Wednesday, January 12, 2005

another plagiarism lawsuit

Maybe this is old news to everyone else, but I only heard about it recently.

A friend of mine told me that a woman had won millions of dollars from the Wachowski brothers in a plagiarism lawsuit, having shown that she was the original author of the first Matrix movie. I was intrigued, because while I know lawsuits like this happen all the time, it's rare that someone can prove plagiarism. So I did a little searching online.

First I found posts on many Matrix discussion forums that all quoted the same article, which starts as follows:

Monday, October 4th 2004 ended a six-year dispute involving Sophia Stewart, the Wachowski Brothers, Joel Silver and Warner Brothers. Stewart's allegations, involving copyright infringement and racketeering, were received and acknowledged by the Central District of California, Judge Margaret Morrow residing.

Stewart, a New Yorker who has resided in Salt Lake City for the past five years, will recover damages from the films, The Matrix I, II and III, as well as The Terminator and its sequels. She will soon receive one of the biggest payoffs in the history of Hollywood, as the gross receipts of both films and their sequels total over 2.5 billion dollars.


The article goes on to say that crucial evidence was found during an FBI investigation of Warner Bros., and that Stewart was in talks with CBS about exclusive rights to the story of her victory. All pretty amazing.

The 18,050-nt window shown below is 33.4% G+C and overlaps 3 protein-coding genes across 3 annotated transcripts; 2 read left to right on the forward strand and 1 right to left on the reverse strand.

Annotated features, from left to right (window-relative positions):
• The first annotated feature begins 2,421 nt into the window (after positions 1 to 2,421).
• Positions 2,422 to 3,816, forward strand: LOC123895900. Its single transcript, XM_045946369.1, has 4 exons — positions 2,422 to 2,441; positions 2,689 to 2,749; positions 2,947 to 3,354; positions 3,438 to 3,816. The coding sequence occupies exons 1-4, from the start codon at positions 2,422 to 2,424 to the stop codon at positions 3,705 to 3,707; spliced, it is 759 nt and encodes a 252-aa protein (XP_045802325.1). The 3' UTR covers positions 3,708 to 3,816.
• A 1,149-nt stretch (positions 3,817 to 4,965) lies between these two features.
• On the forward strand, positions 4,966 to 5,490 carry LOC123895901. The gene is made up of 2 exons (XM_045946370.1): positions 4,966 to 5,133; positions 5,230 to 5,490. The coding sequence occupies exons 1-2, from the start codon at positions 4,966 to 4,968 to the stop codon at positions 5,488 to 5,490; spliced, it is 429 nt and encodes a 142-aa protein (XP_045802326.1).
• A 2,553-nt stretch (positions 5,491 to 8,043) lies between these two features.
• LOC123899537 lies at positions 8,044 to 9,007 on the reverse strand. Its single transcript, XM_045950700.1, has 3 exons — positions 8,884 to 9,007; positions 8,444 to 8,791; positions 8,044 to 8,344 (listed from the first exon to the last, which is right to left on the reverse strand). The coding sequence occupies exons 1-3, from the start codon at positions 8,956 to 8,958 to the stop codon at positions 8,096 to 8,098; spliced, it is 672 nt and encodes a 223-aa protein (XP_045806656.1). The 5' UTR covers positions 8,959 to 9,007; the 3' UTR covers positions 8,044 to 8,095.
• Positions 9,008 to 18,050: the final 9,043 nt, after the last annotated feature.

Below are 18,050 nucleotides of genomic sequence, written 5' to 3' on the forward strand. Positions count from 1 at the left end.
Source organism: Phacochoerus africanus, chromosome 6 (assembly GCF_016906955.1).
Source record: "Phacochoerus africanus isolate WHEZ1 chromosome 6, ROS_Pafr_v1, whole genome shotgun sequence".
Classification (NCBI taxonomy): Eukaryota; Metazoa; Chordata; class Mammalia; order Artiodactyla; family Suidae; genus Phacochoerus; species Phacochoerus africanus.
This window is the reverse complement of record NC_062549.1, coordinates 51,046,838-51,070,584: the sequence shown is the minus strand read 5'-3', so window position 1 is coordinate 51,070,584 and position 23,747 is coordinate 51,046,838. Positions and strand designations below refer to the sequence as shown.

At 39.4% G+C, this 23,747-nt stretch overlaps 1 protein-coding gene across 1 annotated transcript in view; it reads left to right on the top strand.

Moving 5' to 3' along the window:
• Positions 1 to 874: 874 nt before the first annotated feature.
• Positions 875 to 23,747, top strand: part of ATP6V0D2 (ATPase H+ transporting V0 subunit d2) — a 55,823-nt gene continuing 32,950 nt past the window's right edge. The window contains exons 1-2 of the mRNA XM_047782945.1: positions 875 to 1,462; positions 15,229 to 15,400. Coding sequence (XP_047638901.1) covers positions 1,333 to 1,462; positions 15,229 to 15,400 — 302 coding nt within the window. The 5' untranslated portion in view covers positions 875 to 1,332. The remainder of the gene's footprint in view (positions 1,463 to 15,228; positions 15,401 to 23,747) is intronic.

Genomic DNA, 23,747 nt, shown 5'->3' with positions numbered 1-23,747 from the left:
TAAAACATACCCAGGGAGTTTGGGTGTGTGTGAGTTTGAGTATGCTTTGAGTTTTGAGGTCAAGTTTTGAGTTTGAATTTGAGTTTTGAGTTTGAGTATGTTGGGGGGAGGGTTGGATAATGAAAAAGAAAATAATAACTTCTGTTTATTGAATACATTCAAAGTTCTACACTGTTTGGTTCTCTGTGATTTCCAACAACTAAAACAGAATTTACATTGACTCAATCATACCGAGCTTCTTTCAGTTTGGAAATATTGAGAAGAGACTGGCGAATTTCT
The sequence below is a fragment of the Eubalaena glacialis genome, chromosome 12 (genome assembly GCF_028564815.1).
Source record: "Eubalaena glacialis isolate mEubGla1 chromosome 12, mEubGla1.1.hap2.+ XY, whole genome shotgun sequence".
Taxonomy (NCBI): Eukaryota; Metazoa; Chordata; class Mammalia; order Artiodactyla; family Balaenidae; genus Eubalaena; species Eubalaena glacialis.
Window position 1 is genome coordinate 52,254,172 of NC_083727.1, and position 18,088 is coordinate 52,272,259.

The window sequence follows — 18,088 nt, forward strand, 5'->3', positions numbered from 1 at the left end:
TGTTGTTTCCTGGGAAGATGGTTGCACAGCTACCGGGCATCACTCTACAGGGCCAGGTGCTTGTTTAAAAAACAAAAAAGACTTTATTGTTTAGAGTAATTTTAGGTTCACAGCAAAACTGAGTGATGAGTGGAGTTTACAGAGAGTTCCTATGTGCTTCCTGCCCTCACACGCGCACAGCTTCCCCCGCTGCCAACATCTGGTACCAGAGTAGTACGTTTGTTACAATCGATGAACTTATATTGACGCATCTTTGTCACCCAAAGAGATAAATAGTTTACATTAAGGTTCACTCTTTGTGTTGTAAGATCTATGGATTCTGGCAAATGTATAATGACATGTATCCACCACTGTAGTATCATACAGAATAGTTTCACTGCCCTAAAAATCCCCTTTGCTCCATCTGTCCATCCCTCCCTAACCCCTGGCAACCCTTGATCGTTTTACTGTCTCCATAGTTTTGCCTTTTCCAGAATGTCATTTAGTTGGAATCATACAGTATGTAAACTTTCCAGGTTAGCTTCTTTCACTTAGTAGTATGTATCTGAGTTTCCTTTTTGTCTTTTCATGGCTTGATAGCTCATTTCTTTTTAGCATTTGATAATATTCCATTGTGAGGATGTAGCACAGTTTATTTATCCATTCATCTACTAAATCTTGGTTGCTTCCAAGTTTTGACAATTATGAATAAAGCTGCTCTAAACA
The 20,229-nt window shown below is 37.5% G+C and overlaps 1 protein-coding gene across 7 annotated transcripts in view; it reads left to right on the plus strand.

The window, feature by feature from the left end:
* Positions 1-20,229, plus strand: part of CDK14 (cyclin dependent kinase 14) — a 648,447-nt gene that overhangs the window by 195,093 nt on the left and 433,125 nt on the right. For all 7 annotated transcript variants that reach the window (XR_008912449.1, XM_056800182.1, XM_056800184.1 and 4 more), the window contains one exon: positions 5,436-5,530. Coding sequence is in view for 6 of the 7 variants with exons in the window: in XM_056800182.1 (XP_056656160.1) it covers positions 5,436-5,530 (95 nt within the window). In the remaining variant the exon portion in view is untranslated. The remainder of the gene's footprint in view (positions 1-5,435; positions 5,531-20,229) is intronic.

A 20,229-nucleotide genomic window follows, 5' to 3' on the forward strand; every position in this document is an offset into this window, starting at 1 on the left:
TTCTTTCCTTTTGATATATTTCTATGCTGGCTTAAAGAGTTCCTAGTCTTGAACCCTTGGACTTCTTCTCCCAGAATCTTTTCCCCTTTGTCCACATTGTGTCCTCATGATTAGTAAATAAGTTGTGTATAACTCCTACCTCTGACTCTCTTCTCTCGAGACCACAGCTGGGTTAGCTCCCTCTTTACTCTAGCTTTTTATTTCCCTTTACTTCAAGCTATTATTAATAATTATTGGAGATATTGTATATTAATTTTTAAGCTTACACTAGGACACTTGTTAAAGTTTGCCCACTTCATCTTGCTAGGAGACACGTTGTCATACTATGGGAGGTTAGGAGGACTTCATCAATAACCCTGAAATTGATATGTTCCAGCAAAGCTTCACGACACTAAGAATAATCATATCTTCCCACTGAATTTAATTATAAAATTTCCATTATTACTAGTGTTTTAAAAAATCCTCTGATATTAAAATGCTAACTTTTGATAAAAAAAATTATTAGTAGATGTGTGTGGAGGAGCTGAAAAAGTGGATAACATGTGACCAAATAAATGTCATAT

It turned out that this article was originally published in The Salt Lake Community College Globe (here). Further searching revealed that the paper had retracted the story a few days later:

In reference to the recent article entitled "Mother of the Matrix Victorious," some information has been deemed misleading. Ms. Sophia Stewart has not yet won her case against Joel Silver, Time Warner and the Wachowski Bros. The decision on October 4th enabled Ms. Stewart to proceed with her case, as all attempts to have it dismissed were unsuccessful. Ms. Stewart's case will proceed through the Central District Court of California.

(here) "Misleading" seems like an understatement.

I then went to the website that detailed Sophia Stewart's claims, http://www.daghettotymz.com/matrix/matrix.html. On this site, she says (among other things) that a different, longer version of the film was originally shown when it was first released, and that Warner Bros. recut it and rereleased it to avoid infringement. Supposedly the original cut had a text intro at the beginning, like Star Wars, describing a war that resulted in humans being used as batteries. She asks anyone who might have a bootleg copy of this original version to please send her a copy, to assist her with her case. There's no indication that the FBI has done any investigation related to this matter, but I guess she thinks they should. She's also recently begun accepting donations to help with her legal expenses.

So, we'll see how it plays out. Personally, I don't find her claims credible at all, but you should decide for yourselves. I do think it's interesting that an article published in a community college newspaper can generate so much publicity.

3 Comments:

Blogger gwenda said...

Wasn't there something kind of similar a year or so ago where a funny item about Madonna being given an honorary doctorate somewhere based on a "news story" was posted on Maud Newton (or another lit site) and then Bookslut posted it... and it ended up running in several papers, even though it was just a humor item.

5:51 PM  
Blogger Vargas said...

The woman sounds mental. Still, I do think she has something of a case. Otherwise I think the case would have been dismissed by now.

12:25 AM  
Blogger Bug said...

Well, it's plagiarized all right. Turns out this little story was written almost 2500 years ago.

9:36 AM  

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